[e2e] Research testbeds: Report to NSF

Karen R. Sollins sollins at lcs.mit.edu
Tue Jan 14 08:35:31 PST 2003

The NSF does not send grant money to PIs in other countries, but they 
do encourage international collaboration in several ways.  First, 
they simply encourage it in their US PIs.  Second, the NSF has a 
separate International program, which provides some funds to American 
PIs who happen to have collaborators in other countries, specifically 
to help with the collaboration, for example with travel money for 
visits (in both directions); this is often done by a supplement to a 
grant from a regular program, made by the International Program. 
Third, a number of countries have the equivalent of the NSF and the 
NSF has agreements with some of these organizations, such that 
collaborators in the US and the other countries can dually submit the 
same proposal to both organizations, in order to apply for "joint" 
support of such a project.  These proposals go through the review 
process appropriate to each of the countries.  Proposals in both of 
the latter two categories are handled somewhat separately from normal 
NSF proposals, both for reviewing and funding.  The NSF's 
International program has a separate pool of money to help support 
them and participates in the reviewing process, so from the point of 
view of a program officer in a particular field (say networking), all 
this money is a supplement to normal programs.  To make things like 
this work, it is often important first to talk with the appropriate 
program directors at the NSF, especially if they are unaware of these 
sorts of programs, so that they can both learn and extend the 
effectiveness of their funds.

The other thing the NSF has done in the past (I don't know how long 
this will continue) is to run the Startap (& friends) and often 
provide small amounts of money to other countries to help support 
international connections into the US.  My understanding (I wasn't 
really involved at all in this) was that this was generally in 
support of big science projects (e.g. various flavors of physics).  I 
never saw any networking research here, but this was money that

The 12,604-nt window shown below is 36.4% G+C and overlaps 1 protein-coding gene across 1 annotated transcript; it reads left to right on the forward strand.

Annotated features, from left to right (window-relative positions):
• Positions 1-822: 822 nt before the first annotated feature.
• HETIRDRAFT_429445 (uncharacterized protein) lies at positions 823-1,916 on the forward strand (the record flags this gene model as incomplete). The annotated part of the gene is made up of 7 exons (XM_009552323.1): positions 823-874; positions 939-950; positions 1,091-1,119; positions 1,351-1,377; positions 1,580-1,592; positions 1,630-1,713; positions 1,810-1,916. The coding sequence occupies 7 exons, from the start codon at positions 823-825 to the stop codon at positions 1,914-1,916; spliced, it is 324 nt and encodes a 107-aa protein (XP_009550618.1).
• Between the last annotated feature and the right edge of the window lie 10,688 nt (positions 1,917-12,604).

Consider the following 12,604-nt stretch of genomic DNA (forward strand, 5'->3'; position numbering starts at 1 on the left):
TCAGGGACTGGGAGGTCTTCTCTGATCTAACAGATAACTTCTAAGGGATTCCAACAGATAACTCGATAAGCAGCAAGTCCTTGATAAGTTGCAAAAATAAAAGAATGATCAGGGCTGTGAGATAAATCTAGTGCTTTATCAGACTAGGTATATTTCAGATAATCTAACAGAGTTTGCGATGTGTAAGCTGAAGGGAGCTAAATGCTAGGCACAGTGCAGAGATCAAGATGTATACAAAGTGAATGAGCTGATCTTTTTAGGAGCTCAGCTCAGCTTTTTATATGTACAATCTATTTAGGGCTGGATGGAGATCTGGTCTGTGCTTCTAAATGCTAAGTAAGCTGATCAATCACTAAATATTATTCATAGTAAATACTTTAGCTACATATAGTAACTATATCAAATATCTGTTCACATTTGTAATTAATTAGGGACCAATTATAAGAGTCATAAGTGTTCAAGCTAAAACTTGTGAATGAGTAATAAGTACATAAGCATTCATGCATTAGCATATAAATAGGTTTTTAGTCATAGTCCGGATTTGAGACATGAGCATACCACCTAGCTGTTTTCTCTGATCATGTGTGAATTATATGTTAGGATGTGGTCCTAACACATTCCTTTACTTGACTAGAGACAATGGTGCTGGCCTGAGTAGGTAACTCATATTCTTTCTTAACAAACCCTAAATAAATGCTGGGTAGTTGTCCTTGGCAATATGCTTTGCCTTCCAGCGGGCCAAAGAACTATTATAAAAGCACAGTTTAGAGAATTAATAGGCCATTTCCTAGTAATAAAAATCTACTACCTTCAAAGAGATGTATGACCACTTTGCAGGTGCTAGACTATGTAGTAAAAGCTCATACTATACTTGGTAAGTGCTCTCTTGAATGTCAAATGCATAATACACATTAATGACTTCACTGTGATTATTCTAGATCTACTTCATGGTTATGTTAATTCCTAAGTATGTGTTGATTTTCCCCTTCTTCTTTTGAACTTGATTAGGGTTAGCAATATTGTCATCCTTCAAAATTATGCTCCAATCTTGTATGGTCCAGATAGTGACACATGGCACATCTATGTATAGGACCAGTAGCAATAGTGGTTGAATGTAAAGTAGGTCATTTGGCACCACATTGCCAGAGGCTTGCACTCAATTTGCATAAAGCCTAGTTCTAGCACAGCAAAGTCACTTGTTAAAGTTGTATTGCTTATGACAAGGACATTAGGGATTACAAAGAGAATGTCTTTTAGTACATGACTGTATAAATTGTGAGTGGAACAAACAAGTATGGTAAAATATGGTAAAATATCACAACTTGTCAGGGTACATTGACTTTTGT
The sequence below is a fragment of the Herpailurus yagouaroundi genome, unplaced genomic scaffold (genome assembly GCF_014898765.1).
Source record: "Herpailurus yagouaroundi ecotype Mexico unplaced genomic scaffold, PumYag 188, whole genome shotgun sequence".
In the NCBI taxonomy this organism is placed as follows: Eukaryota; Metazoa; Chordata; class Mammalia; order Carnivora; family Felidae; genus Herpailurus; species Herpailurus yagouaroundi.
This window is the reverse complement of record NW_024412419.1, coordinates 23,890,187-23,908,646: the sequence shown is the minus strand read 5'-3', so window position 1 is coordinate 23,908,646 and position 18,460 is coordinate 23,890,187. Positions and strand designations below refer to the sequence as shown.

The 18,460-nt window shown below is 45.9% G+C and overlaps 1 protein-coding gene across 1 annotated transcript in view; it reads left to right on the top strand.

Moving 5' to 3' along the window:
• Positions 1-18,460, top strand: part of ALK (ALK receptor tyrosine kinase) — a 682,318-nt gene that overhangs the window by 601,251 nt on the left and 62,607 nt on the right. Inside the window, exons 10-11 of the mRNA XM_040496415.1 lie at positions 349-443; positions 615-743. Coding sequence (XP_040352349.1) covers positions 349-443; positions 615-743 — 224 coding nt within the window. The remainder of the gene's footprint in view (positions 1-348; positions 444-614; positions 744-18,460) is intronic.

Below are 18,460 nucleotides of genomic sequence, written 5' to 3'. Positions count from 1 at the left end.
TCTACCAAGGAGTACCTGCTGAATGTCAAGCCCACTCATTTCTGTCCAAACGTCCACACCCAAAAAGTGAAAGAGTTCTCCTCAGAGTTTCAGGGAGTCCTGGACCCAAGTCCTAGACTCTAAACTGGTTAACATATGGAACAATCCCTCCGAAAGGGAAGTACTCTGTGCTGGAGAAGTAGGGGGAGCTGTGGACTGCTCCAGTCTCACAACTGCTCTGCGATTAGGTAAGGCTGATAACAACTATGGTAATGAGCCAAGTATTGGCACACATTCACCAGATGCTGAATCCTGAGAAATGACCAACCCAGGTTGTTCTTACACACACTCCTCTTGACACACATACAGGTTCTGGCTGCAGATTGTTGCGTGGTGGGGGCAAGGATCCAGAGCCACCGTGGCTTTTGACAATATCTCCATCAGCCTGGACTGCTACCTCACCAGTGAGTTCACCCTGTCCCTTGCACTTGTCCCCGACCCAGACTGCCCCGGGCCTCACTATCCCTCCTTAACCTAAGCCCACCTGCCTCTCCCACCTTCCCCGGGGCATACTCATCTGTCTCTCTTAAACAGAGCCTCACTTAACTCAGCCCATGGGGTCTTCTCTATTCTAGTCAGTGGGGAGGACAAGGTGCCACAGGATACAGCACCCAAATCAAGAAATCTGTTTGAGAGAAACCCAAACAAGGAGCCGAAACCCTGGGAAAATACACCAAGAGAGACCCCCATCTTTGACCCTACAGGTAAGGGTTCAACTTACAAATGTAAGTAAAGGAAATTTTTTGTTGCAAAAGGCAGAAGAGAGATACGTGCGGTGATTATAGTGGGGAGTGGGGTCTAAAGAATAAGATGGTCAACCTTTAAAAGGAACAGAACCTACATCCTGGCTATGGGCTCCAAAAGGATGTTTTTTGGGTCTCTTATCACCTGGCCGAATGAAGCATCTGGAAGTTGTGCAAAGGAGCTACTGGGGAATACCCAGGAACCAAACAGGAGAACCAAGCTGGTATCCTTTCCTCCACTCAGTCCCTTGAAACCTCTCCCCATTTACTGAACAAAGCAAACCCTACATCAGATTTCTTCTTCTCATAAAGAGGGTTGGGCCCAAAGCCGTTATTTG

actually did go outside the borders of the US.


At 9:30 AM +0000 1/14/03, Jon Crowcroft wrote:
>superb report - of course i agree with all of it except that it could
>be a bit more global/international (i udnerstand that the NSF Is a US
>agency but) - for example, the successes of the ARPANET, DARTNET and
>other testbeds included international collaboration (AND
>infrastructure) as does the Internet II program (even broader, though
>its more an application testbed outside the US, not strictly in the
>spirit of this report - it IS however a network of networks!)
>the recommednation on unlicensed testbed spectrum is especially
>welcome but last time i checked,
>the FCC doesnt have any jurisdiction outside the US where there's more
>wireless (last time i looked) but more daft regulation, so it might be
>nice if someone could find the right heads to bang together in the EU
>(and i guess asia/pacific, though as far as i can see, with docomo and
>other stugff, they have their act together there already) and i guess
>south america (scuse my compelte lack of knowledge of wireless there -
>i assume they use satellites a lot due to demographics and distance!)
>so great stuff, but how do we up the ante?
>In message <200301102250.WAA02640 at gra.isi.edu>, Bob Braden typed:
>  >>
>  >>Folks,
>  >>
>  >>This mailing list is intended to be primarily devoted to discussion
>  >>of network research topics.  This note falls into that category.
>  >>
>  >>One of the enduring issues for network researchers is the need for
>  >>effective testbeds to conduct experimental work.  Historically, the
>  >>end-to-end Research Group played a significant role in designing and
>  >>coordinating the DARPA Research Network Testbed (DARTnet), which
>  >>resulted in the development of IP multicast, video teleconferencing,
>  >>and Internet packet scheduling (and in particular int-serv).  We are
>  >>convinced that there is a continuing need in this area and that this
>  >>need is not currently being filled.  There are testbeds that primarily
>  >>provide production-quality high-speed connectivity for developing
>  >>advanced distributed applications or grid computing, and there are
>  >>testbeds that are primarily for testing of advanced physical-layer
>  >>transmission technologies.  But we also need testbeds for conducting
>  >>fundamental research on network- and transport-layer issues, for
>  >>example.
>  >>
>  >>Recently the US NSF (National Science Foundation) commissioned a small
>  >>group of academic network researchers to study the issues in network
>  >>research testbeds and to make recommendations to them.  The resulting
>  >>report is available at http://gaia.cs.umass.edu/testbed_workshop.
>  >>Some of you may find it interesting.
>  >>
>  >>Bob Braden
>  >>
>  >>
>  >>
>  >>
>  >>
>  cheers
>    jon

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